The responsibilities of the credit analyst include analyzing credit data and financial information of persons or companies that are applying for credit or loans to determine the risk that the bank, or other lending or credit-granting institution will not recoup funds loaned. The level of risk is then used to determine if a loan or line of credit will be granted, and if so, the terms of the loan, including interest rate. Credit analysts will prepare reports based upon their findings to help make decisions on lending and credit-worthiness.
- Purdue University Global - Bachelor and Master of Science in Finance
- Capella University - Online Finance Degree Programs at the BS, MBA, DBA, and PhD Levels
- Fordham University - Online MS in Global Finance. Bachelor’s degree with a 2.5 minimum GPA required
- The University of Scranton - Master of Science in Finance
- Georgetown University - Online Master of Science in Finance (MSF)
The Bureau of Labor Statistics (BLS) states that as of May 2011, there were 59,140 credit analysts employed in the United States. Employment trends show that credit analysts have a bright future, both in the banking industry and in maintaining the financial health of businesses.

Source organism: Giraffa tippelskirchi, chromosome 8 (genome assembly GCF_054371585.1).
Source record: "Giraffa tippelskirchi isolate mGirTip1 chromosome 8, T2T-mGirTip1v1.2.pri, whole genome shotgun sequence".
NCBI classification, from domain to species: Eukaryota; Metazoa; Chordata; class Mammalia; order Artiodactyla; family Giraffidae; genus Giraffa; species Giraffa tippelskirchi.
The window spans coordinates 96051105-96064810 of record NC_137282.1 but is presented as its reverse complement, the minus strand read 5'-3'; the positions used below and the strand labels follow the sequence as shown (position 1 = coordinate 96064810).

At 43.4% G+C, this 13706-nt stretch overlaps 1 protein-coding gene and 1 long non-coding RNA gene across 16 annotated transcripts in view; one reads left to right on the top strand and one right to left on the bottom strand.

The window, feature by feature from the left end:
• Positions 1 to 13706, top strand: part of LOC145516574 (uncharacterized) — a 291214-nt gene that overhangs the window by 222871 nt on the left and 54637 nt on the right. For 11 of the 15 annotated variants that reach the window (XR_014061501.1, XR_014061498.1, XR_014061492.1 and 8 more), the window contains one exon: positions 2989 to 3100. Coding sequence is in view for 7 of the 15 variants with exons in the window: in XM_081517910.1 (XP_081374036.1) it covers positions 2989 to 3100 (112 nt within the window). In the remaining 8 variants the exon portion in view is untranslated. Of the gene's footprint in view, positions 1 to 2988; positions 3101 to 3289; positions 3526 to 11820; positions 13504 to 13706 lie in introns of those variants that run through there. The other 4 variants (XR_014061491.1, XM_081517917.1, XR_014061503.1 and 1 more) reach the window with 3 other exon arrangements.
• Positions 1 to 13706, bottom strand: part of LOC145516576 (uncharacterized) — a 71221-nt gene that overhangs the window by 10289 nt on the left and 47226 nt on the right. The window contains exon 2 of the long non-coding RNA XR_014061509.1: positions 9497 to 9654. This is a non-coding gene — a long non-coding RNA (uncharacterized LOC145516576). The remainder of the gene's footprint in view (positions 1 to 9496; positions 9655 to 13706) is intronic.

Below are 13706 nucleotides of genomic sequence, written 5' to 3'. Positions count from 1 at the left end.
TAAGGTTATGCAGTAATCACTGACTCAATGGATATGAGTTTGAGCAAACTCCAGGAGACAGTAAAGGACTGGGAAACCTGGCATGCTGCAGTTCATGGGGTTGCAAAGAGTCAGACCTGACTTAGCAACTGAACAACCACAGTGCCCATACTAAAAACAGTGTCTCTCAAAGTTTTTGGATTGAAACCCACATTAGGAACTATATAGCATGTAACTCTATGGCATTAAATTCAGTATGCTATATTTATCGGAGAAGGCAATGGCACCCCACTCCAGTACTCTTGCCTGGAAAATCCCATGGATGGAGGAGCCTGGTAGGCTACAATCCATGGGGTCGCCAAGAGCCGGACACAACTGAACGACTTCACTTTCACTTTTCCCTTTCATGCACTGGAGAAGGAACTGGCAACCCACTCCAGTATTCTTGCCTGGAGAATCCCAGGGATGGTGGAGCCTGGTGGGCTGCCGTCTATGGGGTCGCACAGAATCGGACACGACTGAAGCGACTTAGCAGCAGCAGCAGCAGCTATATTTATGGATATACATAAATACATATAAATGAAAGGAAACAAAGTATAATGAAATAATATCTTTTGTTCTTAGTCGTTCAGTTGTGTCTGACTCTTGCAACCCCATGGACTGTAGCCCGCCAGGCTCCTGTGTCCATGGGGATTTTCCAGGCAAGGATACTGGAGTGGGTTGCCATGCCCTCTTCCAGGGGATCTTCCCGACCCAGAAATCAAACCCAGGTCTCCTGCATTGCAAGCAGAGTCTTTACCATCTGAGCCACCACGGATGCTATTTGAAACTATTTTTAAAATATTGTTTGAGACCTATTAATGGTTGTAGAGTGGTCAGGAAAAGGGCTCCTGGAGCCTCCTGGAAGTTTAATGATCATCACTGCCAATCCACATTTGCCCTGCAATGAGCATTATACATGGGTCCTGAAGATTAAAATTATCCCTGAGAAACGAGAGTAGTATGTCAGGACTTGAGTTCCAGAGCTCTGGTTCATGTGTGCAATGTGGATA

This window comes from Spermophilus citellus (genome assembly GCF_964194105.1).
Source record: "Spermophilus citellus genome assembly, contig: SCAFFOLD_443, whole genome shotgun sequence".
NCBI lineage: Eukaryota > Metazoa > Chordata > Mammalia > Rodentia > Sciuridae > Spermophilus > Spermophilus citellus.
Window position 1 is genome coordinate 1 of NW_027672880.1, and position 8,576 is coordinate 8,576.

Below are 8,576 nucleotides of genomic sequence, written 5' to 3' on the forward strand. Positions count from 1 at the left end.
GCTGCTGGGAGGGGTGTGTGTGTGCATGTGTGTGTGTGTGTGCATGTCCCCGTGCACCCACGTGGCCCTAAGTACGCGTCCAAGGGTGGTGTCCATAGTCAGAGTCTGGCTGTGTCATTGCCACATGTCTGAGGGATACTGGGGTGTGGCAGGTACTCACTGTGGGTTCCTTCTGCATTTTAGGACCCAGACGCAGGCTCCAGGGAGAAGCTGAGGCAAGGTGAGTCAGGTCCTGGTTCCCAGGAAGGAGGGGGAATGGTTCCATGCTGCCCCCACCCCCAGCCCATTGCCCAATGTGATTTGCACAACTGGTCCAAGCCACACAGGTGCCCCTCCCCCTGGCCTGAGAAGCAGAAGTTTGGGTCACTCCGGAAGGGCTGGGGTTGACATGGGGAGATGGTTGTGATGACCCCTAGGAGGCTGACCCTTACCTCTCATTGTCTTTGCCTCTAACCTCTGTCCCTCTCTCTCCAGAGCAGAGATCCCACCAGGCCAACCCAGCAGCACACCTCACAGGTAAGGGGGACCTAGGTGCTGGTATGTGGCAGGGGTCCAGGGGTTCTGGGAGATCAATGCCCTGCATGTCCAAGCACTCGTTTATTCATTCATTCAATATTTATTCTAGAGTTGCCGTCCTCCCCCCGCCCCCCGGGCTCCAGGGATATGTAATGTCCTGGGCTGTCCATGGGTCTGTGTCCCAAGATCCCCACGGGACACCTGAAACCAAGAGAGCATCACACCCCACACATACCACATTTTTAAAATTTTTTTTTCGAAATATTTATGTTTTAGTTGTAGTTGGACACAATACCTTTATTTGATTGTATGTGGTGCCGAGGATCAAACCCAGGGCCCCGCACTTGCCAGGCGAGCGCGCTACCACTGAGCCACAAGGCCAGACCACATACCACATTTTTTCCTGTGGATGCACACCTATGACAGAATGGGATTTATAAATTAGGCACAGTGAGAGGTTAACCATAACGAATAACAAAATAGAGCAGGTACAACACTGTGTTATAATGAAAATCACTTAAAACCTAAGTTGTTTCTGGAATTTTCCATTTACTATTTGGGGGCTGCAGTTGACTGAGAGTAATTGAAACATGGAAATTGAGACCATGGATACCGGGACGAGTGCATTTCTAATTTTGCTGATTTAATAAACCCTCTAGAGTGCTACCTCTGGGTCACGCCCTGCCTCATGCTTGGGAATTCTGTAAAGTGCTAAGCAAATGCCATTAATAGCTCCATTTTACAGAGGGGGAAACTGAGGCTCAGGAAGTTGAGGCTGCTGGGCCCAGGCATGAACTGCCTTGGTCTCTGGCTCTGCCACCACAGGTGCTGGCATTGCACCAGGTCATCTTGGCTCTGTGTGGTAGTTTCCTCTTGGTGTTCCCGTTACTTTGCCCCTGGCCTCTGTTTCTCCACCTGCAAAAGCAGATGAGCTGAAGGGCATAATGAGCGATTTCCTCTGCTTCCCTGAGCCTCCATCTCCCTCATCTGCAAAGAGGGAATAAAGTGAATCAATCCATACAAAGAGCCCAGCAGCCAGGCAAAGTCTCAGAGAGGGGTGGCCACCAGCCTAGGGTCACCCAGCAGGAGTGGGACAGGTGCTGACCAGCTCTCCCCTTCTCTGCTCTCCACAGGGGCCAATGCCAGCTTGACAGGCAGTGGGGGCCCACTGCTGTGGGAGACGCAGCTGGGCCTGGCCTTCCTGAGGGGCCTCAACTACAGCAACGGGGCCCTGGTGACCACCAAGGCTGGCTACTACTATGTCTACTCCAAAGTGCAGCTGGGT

Job Description for Credit Analysts
A credit analyst’s job description can vary depending upon employer. However, some of the typical responsibilities involved in credit analyst jobs include:
- Evaluating clients’ credit data and financial statements in order to determine the degree of risk involved in lending money to them
- Preparing reports about the degree of risk in lending money to clients
- Analyzing client records and using the data to recommend payment plans
- Conferring with credit associations and references to exchange credit information on clients
- Evaluating the financial status of clients by producing financial ratios through computer programs
- Filling out loan applications and including the credit analysis and loan request summaries, then submitting these loan applications to loan committees for their approval
- Helping supply chain and sales and marketing departments in managing financial orders to help them control credit exposure, make payments on time, and reduce the risk of customer disputes
- Conferring with clients to verify their financial/credit transactions and to resolve their complaints
How to Become a Credit Analyst: Education Required for Credit Analysts
Credit analysts need at least a bachelor’s degree in order to break into the field. This degree should be in a field, such as finance, accounting, or business. Areas of study that credit analysts will need to be familiar with include:
- Ratio analysis
- Financial statement analysis
- Risk assessment
After obtaining a bachelor’s degree, it is a good idea to gain work experience in the financial world prior to applying for a position as a credit analyst. Areas in which work experience is deemed the most valuable for future credit analysts include:
- Accounts receivable
- Credit application processing